So why have EMC joined the storage virtualisation party and although they are calling it federation, it is what IBM, HDS and NetApp amongst others call storage virtualisation? So why do this at this time after warning about dire consequences about doing so in the past.
There are probably a number of reasons to do this; there have certainly been commercial pressures to do so, I know of a number of RFPs which have gone out from large corporates which have mandated this capability; money talks and in an increasingly competitive market, EMC probably have to tick this feature box.
The speed of change in the spinning rust market appears to be slowing, certainly the incessant increase in the size of hard disks is slowing and there means that there might be less pressure to technically refresh the spindles and a decoupling of the disk from the controller makes sense. EMC can protect their regular upgrade revenues at the controller level and forgo some of the spinning rust revenues. They can more than make up for this out of maintenance revenues on the software.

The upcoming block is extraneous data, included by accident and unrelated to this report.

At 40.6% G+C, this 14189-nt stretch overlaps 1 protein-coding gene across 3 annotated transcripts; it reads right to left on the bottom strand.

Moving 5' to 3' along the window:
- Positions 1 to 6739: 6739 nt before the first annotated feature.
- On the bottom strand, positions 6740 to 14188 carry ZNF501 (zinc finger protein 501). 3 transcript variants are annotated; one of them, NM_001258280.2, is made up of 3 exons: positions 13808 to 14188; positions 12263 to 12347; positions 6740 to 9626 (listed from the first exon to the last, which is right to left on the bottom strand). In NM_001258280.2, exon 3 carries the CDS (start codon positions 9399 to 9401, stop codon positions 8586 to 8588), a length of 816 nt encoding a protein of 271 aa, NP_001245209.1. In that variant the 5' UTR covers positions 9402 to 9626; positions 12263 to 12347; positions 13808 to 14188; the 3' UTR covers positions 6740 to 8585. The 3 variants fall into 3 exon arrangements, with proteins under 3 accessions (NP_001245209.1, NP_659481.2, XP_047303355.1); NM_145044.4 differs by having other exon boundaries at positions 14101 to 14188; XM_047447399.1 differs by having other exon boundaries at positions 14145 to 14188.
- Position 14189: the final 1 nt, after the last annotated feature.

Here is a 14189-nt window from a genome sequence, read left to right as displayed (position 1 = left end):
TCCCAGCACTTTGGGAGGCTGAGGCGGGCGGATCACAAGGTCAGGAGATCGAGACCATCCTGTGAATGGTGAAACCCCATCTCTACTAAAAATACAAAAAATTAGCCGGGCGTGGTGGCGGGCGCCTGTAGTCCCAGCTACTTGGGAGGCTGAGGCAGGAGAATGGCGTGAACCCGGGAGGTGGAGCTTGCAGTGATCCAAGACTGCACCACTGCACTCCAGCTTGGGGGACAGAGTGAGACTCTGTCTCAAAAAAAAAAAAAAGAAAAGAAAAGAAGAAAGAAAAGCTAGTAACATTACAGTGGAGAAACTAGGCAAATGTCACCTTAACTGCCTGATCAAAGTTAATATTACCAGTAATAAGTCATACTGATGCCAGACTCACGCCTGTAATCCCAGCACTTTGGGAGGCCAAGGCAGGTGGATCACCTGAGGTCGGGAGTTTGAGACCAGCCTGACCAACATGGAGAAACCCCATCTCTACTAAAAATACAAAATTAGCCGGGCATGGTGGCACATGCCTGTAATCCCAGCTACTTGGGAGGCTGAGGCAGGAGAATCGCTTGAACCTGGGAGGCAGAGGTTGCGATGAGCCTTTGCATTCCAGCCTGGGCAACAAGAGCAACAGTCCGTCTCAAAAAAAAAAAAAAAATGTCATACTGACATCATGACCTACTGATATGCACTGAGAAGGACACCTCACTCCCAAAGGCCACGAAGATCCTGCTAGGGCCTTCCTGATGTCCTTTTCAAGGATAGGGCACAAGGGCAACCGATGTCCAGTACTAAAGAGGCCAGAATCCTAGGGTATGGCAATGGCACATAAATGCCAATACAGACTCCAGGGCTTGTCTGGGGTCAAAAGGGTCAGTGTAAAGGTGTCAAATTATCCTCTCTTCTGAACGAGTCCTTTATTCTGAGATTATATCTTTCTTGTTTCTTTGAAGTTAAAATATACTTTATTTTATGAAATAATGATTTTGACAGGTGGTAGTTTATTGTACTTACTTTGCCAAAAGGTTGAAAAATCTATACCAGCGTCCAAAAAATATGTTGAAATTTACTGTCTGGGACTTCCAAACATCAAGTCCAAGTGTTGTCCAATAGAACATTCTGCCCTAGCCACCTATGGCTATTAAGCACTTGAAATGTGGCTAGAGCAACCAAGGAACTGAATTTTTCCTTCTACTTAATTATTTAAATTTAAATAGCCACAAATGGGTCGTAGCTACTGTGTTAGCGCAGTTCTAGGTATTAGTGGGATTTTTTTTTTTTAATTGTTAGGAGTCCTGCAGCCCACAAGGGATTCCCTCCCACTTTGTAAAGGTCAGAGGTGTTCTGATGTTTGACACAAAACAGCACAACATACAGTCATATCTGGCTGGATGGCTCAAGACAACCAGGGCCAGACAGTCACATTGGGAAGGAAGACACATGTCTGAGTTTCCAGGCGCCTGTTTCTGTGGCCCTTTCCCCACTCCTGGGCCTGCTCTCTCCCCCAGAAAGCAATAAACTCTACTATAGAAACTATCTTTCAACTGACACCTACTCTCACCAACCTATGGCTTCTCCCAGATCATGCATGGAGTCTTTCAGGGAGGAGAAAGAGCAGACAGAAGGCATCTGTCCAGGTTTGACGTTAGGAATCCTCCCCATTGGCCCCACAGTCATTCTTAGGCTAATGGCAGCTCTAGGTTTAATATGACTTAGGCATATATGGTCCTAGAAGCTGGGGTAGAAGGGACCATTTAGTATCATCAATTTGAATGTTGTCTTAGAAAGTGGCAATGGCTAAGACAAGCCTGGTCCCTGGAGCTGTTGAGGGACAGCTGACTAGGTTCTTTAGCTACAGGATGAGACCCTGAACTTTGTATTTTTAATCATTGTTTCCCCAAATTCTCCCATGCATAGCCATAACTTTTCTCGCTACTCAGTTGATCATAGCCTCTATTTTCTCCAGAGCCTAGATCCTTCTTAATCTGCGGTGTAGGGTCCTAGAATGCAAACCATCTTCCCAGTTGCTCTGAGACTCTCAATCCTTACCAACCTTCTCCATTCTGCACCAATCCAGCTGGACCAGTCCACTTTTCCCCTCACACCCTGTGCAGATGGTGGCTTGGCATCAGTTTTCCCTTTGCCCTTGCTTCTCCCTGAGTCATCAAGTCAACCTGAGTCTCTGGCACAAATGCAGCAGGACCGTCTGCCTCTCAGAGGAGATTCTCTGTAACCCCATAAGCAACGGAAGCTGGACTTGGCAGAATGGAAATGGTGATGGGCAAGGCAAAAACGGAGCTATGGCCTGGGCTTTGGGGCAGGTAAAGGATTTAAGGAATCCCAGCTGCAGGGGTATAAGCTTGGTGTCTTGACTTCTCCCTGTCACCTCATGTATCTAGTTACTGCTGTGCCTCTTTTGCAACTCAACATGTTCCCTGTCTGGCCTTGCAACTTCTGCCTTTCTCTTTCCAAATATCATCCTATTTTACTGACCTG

But I wonder if there is a more pressing technological reason and trend that means that it is a good time to do this; that is the rapid progress of flash into the data-centre and how EMC can work to increase the acceleration of adoption. It is conceivable that EMC could be looking shipping all-flash arrays which allow a customer to continue to enjoy their existing array infrastructure and realise the investment that they have made. It is also conceivable that EMC could use a VMAX like appliance to integrate their flash-in-server more simply with a third party infrastructure.
I know nothing for sure but the size of this about turn from EMC should not be understated; Barry Burke has railed against this approach to storage virtualisation for such a long time, there must be some solid reasoning to justify it in his mind.
Pragmatism or futurism, a bit of both I suspect.